"We are glad that the president has asked Saudi Arabia to let the FBI question Omar al-Bayoumi, but the devil will be in the details," Schumer said. "Saudi Arabia needs to allow the FBI to interrogate al-Bayoumi here in the United States and without any Saudi officials present."
Earlier Tuesday, Bush declined to declassify the blank pages, saying to do so would "help the enemy" in the global war on terror.
"There's an ongoing investigation into the 9/11 attacks and we don't want to compromise that investigation," Bush said during a Rose Garden press briefing with Israeli Prime Minister Ariel Sharon.
"If people are being investigated it doesn't make sense for us to let them know who they are. Secondly, we have an ongoing war against Al Qaeda and terrorists, and the declassification of that part of a 900-page document would reveal sources and methods that will make it harder for us to win the war on terror," Bush said.
Sen. Richard Shelby, R-Ala., the former vice chairman of the Senate Intelligence Committee, disagreed, reiterating Tuesday his view that "90, 95 percent of it would not compromise, in my judgment, anything in national security."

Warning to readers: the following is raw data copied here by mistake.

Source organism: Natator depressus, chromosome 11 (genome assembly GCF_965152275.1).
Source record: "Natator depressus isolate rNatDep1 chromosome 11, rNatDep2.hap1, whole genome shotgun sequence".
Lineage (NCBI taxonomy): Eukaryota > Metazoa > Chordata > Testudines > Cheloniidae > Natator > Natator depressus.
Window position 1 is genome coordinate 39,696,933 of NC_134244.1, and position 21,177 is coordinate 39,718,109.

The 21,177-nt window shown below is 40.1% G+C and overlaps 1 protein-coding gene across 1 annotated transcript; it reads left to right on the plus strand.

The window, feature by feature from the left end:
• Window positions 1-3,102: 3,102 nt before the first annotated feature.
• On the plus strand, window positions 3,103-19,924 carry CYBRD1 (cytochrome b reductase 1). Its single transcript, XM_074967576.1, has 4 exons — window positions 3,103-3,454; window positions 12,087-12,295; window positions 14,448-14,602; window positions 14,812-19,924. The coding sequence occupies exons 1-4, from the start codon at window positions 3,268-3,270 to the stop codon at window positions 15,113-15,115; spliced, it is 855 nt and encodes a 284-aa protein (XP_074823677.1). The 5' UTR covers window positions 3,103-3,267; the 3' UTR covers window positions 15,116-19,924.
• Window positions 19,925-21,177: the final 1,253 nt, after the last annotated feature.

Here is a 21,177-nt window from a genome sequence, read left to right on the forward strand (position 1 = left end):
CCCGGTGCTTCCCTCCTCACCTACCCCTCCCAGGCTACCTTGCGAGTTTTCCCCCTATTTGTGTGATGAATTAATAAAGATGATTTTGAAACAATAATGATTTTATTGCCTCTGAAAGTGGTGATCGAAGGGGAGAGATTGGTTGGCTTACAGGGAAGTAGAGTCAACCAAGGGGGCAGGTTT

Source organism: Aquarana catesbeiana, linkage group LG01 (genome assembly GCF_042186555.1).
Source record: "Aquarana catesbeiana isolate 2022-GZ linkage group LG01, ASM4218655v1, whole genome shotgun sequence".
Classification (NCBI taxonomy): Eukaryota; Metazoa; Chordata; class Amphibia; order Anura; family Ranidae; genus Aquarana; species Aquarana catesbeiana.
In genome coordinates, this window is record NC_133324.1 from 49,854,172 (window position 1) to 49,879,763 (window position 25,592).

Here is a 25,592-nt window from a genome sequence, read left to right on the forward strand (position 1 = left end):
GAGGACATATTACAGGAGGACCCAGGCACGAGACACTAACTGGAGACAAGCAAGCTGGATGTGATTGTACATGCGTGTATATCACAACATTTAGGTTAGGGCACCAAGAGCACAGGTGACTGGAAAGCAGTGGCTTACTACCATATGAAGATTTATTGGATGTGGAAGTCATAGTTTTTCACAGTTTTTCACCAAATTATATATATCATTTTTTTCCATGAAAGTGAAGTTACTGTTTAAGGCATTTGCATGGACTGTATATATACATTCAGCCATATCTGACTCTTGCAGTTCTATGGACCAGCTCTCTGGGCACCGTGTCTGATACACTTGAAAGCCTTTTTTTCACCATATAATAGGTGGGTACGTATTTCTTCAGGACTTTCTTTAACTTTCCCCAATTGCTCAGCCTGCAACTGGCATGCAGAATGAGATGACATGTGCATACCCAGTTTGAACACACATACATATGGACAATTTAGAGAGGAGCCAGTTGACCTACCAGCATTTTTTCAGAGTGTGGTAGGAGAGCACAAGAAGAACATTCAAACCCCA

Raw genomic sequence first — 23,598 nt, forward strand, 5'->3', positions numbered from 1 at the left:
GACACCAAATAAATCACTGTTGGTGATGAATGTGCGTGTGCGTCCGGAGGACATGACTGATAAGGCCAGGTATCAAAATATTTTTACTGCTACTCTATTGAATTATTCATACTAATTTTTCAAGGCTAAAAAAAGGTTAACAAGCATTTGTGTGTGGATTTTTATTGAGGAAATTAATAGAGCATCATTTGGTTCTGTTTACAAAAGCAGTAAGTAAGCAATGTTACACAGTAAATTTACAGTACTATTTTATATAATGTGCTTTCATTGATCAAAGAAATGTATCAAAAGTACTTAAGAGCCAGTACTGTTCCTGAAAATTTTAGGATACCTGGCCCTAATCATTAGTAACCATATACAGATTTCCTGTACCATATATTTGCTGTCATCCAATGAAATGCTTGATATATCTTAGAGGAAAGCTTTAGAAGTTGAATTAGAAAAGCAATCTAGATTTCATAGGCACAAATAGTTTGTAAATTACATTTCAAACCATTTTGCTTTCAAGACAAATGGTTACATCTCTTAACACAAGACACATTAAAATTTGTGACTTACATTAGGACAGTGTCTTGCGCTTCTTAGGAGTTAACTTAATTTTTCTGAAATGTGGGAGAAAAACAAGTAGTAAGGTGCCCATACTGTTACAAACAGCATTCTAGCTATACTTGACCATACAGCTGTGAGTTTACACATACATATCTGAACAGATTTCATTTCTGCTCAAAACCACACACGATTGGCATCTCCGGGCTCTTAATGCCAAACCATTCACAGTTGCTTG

Bush did not respond to questions about Shelby's assessment, but had earlier said "at some point in time down the road, after the investigations are fully complete and if it doesn't jeopardize our national security" the pages could perhaps be made public.
Al-Faisal said Bush assured him that the pages would eventually be released "in a clear and credible manner."
On Wednesday, he told Fox News that he hopes the administration acts quickly to release the information.
"I can understand his reasoning, but I can't accept it for my country. But this is the affair of the United States. We hope he would see his way through to releasing it soon, however, because we think it does great injustice to us," al-Faisal said.
Al-Faisal added that those who suggest the Saudis are behind Al Qaeda are not paying attention to all the kingdom has done to stop terrorism. He added that the Al Qaeda leadership is luring Saudis to the cause in order to expend them.
"It is the design of the terrorists who have been Saudis exactly to see happen what is happening, to have suspicion between us. We look at the leadership of Al Qaeda, how many Saudis are in the leadership? There is a former Saudi, who is bin Laden, but all the others are not Saudis. How come they only had Saudis in those airplanes?" he asked.
The redacted materials are said to contain information that could be embarrassing to foreign governments.
Unclassified portions say that since 1996, "it was clear from about 1996 that the Saudi government would not cooperate with the United States on matters related to Usama bin Laden," referring to the man thought to be the mastermind behind the Sept. 11 attacks and other offenses launched against U.S. interests.